Review: The Batman 2022
Released March 22, 2022
Log of news for The Batman 2022 with Robert Pattinson
This is a familiar Batman, but Bruce Wayne is different
The tortured psyche of Bruce Wayne is a feature of the Batman films, though some (Batman and Robin) play it down, and some (Batman '89) play it up. The more recent three Chris Nolan movies showed the emotional distress of Bruce Wayne as a child survivor of the massacre of his family, and the dilemma that followed in the wake of that event as Bruce Wayne became old enough and physically large enough to begin exercising choices about revenge (or justice).
The DC superhero films from Zack Snyder that followed Nolan hardly modified this at all, carrying this established background with montage images of Mom Wayne's bursting pearls directly and visually tying it to the Nolan movies (who had the same sort of montages) and back through the other films right to one of the foundational progenitor's of the current Batman, Frank Miller's The Dark Knight Returns comic book series (where the image of a string-of-pearls bursting began).
Director Matt Reeve's The Batman veers away from this in a few ways that are not exactly revolutionary but are clear deviations. One is that Mom Wayne was possibly not as mentally healthy in the manner of the usually placid image of spotless motherhood seen in the past films, and Dad Wayne wasn't an ethically flawless paragon. Reeve's film presents Dad Wayne's failing as human and the result of unusually powerful emotional pressures, which brings us to the Robert Pattinson Bruce Wayne, who becomes also caught up in an existential crisis between two ethical poles.
The Batman is set in a time period in which the murder of the elder Waynes occurred twenty years previous, and now this twenty-something Bruce Wayne is behaving like a more emotionally fragile character than seen in any previous Batman film. He doesn't project the smiling foppery of a wealthy playboy as a disguise, though Wayne and the Butler Alfred (Andy Serkis) exchange statements about the Wayne fortune and the intentions and responsibilities of the family (and of Alfred's role) that directly mimic the previous films, especially the Nolan ones. Christian Bale's portrayal of Bruce Wayne initially was as a young and angry young man Wayne hell-bent on revenge with a pistol in his hand (Batman Begins), then shelving his vengeance to instead to work out a completely rational and intricately designed scheme (as is reflective of the director Nolan's filmmaking style) to implement Batman as a crime-fighter who not only punches criminals in the face, but out plans them when trying to achieve his crime-busting goals.
But Pattinson's Wayne is fueled by an unresolved anger and appears to be in a constant state of emotional inflammation. Though his Batman is still a lethal street-fighter and a detective in the manner of the classic Batman, something brought to the fore in an enterprising way by director Reeves, all the same he makes sure we observe the brooding Wayne as much as the brooding Batman, which in a way skips over all the mechanics of dual identity that are such a special focus in the older films where it is something of a magicians trick to keep everyone (but the audience) fooled, but The Batman just lets us view Pattinson shifting from Batman-to-Bruce Wayne and seeing that's there's not much difference except for the costume. Is this because this Batman/Bruce Wayne is young, and this film is partially about him finding his way forward through all the trouble that comes with wearing a Batsuit? Maybe Reeves is saving the Scarlet Pimpernel issues of Batman's story for a later film.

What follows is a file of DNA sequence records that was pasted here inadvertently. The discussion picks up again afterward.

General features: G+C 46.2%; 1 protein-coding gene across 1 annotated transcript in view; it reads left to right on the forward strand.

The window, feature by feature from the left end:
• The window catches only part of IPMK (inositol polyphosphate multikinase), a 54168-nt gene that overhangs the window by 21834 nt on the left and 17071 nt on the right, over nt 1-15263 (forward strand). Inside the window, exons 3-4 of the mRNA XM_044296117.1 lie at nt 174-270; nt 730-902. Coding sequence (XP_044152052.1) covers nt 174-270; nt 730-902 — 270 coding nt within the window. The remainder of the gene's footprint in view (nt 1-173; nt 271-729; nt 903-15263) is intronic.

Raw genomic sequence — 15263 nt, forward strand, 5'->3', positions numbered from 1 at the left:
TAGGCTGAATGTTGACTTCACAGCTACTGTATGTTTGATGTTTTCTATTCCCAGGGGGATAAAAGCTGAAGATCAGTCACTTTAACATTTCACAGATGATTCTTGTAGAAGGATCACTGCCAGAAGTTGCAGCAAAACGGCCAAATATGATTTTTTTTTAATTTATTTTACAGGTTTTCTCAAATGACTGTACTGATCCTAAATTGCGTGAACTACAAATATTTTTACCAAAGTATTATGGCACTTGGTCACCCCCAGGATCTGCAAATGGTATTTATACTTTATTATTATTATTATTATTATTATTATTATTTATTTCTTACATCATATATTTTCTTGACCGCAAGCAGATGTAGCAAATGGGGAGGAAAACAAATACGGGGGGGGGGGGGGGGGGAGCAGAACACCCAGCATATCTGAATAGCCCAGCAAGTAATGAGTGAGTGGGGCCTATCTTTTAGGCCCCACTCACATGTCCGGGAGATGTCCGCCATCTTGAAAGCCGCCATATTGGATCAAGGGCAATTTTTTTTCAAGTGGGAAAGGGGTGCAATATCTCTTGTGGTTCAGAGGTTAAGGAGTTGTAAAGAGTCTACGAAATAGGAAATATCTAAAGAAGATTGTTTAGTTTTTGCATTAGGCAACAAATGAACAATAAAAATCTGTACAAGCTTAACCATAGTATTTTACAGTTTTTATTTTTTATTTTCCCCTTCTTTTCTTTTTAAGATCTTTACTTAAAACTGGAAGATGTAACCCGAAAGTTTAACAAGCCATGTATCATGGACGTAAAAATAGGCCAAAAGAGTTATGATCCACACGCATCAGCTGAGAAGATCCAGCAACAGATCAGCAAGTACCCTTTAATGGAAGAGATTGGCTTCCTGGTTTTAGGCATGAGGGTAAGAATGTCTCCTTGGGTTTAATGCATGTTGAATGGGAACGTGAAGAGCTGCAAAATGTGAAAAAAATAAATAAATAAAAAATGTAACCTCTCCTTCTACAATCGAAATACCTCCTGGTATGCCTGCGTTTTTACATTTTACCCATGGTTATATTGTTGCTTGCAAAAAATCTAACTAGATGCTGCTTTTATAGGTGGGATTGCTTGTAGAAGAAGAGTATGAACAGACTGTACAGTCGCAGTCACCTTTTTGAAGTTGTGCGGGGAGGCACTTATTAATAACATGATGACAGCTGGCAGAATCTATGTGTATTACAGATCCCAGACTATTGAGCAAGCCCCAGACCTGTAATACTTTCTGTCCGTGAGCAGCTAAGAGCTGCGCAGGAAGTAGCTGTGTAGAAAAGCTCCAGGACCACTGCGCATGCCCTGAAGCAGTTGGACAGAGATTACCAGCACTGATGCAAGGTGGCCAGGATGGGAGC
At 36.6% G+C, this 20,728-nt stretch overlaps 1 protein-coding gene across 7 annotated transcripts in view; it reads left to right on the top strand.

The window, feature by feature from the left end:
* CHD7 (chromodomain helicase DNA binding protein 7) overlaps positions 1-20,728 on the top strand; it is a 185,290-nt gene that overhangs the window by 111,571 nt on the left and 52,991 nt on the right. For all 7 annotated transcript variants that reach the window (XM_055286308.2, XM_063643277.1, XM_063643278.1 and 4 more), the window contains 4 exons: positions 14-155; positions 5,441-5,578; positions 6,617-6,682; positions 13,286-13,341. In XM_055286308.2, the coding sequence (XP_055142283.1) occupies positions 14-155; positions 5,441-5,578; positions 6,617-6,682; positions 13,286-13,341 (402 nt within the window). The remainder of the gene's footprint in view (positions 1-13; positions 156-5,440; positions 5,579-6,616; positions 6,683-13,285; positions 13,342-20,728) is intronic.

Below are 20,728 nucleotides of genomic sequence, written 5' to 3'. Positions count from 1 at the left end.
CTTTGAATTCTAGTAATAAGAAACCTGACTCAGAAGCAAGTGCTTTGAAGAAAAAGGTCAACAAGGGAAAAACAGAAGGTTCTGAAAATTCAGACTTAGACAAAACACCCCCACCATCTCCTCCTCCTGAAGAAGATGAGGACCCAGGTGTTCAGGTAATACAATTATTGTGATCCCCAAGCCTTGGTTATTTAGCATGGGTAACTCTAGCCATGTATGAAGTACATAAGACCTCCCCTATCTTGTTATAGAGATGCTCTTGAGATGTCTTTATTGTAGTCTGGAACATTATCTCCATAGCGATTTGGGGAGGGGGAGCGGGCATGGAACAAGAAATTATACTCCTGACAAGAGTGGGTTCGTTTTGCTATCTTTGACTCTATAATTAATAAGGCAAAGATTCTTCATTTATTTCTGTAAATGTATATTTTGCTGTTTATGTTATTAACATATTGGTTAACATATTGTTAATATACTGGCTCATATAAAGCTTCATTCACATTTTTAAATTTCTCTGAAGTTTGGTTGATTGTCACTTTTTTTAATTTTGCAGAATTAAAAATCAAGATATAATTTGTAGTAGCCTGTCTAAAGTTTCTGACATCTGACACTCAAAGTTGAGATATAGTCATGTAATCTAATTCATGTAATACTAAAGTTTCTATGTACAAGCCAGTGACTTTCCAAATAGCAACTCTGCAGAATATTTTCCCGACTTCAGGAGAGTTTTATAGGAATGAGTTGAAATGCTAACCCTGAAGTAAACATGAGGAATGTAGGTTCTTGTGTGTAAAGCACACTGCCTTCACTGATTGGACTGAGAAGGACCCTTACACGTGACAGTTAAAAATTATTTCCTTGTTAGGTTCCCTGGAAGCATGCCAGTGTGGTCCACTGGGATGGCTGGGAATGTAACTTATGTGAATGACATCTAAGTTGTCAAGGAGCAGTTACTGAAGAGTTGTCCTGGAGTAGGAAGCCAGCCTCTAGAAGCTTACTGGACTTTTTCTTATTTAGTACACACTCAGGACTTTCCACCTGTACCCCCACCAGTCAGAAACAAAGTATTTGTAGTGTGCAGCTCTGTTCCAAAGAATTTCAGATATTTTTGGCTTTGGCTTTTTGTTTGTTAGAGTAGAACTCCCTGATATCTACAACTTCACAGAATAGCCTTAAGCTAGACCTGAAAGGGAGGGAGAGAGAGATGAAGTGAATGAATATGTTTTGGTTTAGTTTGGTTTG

The Rest of The Batman
The rest of The Batman is saturated with characters and events that spreads out over nearly three hours, and that's a lot of Bat-time. Director Reeve's makes it worth it, though my experience in the theatre was that at the mid-point I was thinking "this may be the best Batman movie yet" which later turned into "this is certainly the longest Batman movie" though in actual fact Reeve's The Batman at 2 hours and 56 minutes is only a scant 12 minutes longer than Nolan's The Dark Knight Rises. (For comparison, consider that Zack Snyder's Justice League cut is four hours and two minutes, and Avengers End Game is three hours and one minute long.)
- Batman (Robert Pattinson)
- The Penguin (Colin Farrell)
- Catwoman (Zoë Kravitz)
- Alfred Pennyworth (Andy Serkis)
- The Riddler (Paul Dano)
- James Gordon (Jeffrey Wright)
- Carmine Falcone (John Turturro)
Batman: Year One (Batman (1940-2011) - Amazon
More Batman on this website
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All the Batmen - actors who played the Dark Knight
Batman and Robin 1997 - The greatest superhero film of all time
Batman Family - the past and future of Batman
Batman Returns 1992 - Tim Burton II
Batman V Superman Dawn of Failure
Batman the Billion Dollar Hero
Detective Comics #27 - First Batman appearance
Joker Graphic Novel by Azzarello
Is the Bat-suit funny looking, and Mask of the Phantasm
Original Page May 2, 2022